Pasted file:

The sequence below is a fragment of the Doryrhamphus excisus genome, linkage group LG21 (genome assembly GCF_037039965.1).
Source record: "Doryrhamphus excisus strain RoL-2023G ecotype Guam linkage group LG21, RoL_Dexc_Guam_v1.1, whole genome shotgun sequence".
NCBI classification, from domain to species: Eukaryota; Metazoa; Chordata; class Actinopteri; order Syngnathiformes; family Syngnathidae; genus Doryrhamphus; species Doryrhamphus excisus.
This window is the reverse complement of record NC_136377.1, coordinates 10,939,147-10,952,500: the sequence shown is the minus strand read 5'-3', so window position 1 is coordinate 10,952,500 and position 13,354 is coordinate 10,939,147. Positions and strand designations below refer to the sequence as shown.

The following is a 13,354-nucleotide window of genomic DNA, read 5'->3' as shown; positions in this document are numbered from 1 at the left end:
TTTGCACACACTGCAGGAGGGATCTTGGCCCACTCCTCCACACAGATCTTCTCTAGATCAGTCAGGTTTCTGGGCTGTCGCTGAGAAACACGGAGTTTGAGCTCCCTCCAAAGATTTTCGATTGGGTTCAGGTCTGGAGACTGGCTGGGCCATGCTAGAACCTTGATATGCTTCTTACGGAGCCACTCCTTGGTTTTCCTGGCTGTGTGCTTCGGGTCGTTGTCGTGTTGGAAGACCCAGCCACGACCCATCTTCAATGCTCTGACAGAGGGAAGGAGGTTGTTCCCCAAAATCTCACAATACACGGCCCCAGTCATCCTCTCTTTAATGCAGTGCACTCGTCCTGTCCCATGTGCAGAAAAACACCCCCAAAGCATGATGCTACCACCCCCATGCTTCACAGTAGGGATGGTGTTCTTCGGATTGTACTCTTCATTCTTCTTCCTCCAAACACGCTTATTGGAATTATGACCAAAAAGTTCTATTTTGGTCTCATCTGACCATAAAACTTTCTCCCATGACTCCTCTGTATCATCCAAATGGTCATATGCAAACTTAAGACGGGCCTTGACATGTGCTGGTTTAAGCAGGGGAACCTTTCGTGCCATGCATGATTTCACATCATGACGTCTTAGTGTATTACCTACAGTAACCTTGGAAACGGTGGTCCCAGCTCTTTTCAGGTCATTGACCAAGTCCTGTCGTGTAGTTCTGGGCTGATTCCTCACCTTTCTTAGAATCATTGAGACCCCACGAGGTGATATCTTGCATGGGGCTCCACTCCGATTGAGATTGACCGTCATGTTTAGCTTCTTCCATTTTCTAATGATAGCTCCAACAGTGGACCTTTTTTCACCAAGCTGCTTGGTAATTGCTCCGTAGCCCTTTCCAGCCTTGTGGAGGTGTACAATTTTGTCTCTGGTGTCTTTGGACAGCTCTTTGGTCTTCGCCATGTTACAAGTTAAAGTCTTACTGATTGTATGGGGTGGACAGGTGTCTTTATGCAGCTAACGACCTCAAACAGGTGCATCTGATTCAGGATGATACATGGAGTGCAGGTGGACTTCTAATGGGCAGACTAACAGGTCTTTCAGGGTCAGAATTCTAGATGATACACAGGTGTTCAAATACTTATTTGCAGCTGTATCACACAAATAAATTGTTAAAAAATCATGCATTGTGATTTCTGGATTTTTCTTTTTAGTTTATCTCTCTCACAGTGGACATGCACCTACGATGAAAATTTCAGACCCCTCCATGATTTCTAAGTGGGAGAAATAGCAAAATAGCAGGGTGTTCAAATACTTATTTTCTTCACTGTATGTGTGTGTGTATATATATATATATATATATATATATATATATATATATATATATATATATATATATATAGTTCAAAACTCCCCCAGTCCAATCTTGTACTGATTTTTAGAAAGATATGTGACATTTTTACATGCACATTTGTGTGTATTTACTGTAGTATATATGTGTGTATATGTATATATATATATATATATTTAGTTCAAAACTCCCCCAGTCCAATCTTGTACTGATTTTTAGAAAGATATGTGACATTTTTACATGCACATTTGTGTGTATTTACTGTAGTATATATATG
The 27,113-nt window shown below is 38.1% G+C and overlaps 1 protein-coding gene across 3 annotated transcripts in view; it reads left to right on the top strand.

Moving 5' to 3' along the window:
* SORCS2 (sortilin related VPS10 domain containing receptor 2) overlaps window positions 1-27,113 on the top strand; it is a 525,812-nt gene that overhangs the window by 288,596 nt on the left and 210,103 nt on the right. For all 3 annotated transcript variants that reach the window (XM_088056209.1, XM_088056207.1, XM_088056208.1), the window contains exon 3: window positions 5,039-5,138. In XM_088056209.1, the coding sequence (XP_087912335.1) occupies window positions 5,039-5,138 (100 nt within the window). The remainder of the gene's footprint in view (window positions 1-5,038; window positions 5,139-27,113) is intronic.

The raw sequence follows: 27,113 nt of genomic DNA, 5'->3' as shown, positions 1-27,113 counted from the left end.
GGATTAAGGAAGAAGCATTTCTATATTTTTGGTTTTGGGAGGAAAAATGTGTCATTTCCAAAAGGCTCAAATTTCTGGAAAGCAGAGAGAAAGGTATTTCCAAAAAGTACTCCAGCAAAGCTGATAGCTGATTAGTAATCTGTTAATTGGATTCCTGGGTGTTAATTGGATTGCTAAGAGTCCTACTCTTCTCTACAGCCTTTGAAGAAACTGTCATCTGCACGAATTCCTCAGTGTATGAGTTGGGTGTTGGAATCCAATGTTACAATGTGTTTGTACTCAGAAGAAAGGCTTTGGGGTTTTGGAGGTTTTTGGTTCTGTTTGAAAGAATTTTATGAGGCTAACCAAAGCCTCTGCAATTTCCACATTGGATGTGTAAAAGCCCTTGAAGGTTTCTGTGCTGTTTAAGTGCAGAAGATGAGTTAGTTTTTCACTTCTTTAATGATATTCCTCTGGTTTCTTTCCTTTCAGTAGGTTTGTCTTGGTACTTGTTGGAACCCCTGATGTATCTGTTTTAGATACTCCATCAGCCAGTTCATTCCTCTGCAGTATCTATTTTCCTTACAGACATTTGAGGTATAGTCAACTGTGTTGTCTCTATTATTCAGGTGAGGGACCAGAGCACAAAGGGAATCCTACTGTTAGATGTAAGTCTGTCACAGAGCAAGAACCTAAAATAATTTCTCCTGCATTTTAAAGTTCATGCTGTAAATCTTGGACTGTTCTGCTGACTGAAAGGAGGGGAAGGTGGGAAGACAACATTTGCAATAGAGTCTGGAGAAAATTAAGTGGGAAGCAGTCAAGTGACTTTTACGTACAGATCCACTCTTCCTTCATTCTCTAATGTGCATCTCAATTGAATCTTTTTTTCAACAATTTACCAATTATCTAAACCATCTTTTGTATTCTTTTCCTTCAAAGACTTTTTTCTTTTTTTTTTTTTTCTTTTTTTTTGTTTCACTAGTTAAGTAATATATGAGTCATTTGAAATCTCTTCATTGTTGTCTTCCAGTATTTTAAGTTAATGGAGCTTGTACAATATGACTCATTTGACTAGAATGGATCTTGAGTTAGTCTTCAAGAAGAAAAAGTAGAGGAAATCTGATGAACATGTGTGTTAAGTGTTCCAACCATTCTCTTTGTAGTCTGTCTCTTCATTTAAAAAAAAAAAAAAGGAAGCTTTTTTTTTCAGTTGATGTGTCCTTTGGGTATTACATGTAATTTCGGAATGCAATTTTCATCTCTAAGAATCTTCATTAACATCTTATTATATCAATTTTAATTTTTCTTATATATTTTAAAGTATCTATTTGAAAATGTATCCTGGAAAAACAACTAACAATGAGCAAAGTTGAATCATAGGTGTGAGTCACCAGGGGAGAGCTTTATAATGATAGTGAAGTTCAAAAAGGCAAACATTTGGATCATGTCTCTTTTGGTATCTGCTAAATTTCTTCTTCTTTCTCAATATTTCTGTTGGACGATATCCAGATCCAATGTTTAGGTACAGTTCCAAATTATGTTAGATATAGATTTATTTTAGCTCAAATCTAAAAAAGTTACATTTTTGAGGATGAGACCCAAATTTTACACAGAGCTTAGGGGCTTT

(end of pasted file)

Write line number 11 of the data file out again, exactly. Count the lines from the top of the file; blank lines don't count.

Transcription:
GGATTAAGGAAGAAGCATTTCTATATTTTTGGTTTTGGGAGGAAAAATGTGTCATTTCCAAAAGGCTCAAATTTCTGGAAAGCAGAGAGAAAGGTATTTCCAAAAAGTACTCCAGCAAAGCTGATAGCTGATTAGTAATCTGTTAATTGGATTCCTGGGTGTTAATTGGATTGCTAAGAGTCCTACTCTTCTCTACAGCCTTTGAAGAAACTGTCATCTGCACGAATTCCTCAGTGTATGAGTTGGGTGTTGGAATCCAATGTTACAATGTGTTTGTACTCAGAAGAAAGGCTTTGGGGTTTTGGAGGTTTTTGGTTCTGTTTGAAAGAATTTTATGAGGCTAACCAAAGCCTCTGCAATTTCCACATTGGATGTGTAAAAGCCCTTGAAGGTTTCTGTGCTGTTTAAGTGCAGAAGATGAGTTAGTTTTTCACTTCTTTAATGATATTCCTCTGGTTTCTTTCCTTTCAGTAGGTTTGTCTTGGTACTTGTTGGAACCCCTGATGTATCTGTTTTAGATACTCCATCAGCCAGTTCATTCCTCTGCAGTATCTATTTTCCTTACAGACATTTGAGGTATAGTCAACTGTGTTGTCTCTATTATTCAGGTGAGGGACCAGAGCACAAAGGGAATCCTACTGTTAGATGTAAGTCTGTCACAGAGCAAGAACCTAAAATAATTTCTCCTGCATTTTAAAGTTCATGCTGTAAATCTTGGACTGTTCTGCTGACTGAAAGGAGGGGAAGGTGGGAAGACAACATTTGCAATAGAGTCTGGAGAAAATTAAGTGGGAAGCAGTCAAGTGACTTTTACGTACAGATCCACTCTTCCTTCATTCTCTAATGTGCATCTCAATTGAATCTTTTTTTCAACAATTTACCAATTATCTAAACCATCTTTTGTATTCTTTTCCTTCAAAGACTTTTTTCTTTTTTTTTTTTTTCTTTTTTTTTGTTTCACTAGTTAAGTAATATATGAGTCATTTGAAATCTCTTCATTGTTGTCTTCCAGTATTTTAAGTTAATGGAGCTTGTACAATATGACTCATTTGACTAGAATGGATCTTGAGTTAGTCTTCAAGAAGAAAAAGTAGAGGAAATCTGATGAACATGTGTGTTAAGTGTTCCAACCATTCTCTTTGTAGTCTGTCTCTTCATTTAAAAAAAAAAAAAAGGAAGCTTTTTTTTTCAGTTGATGTGTCCTTTGGGTATTACATGTAATTTCGGAATGCAATTTTCATCTCTAAGAATCTTCATTAACATCTTATTATATCAATTTTAATTTTTCTTATATATTTTAAAGTATCTATTTGAAAATGTATCCTGGAAAAACAACTAACAATGAGCAAAGTTGAATCATAGGTGTGAGTCACCAGGGGAGAGCTTTATAATGATAGTGAAGTTCAAAAAGGCAAACATTTGGATCATGTCTCTTTTGGTATCTGCTAAATTTCTTCTTCTTTCTCAATATTTCTGTTGGACGATATCCAGATCCAATGTTTAGGTACAGTTCCAAATTATGTTAGATATAGATTTATTTTAGCTCAAATCTAAAAAAGTTACATTTTTGAGGATGAGACCCAAATTTTACACAGAGCTTAGGGGCTTT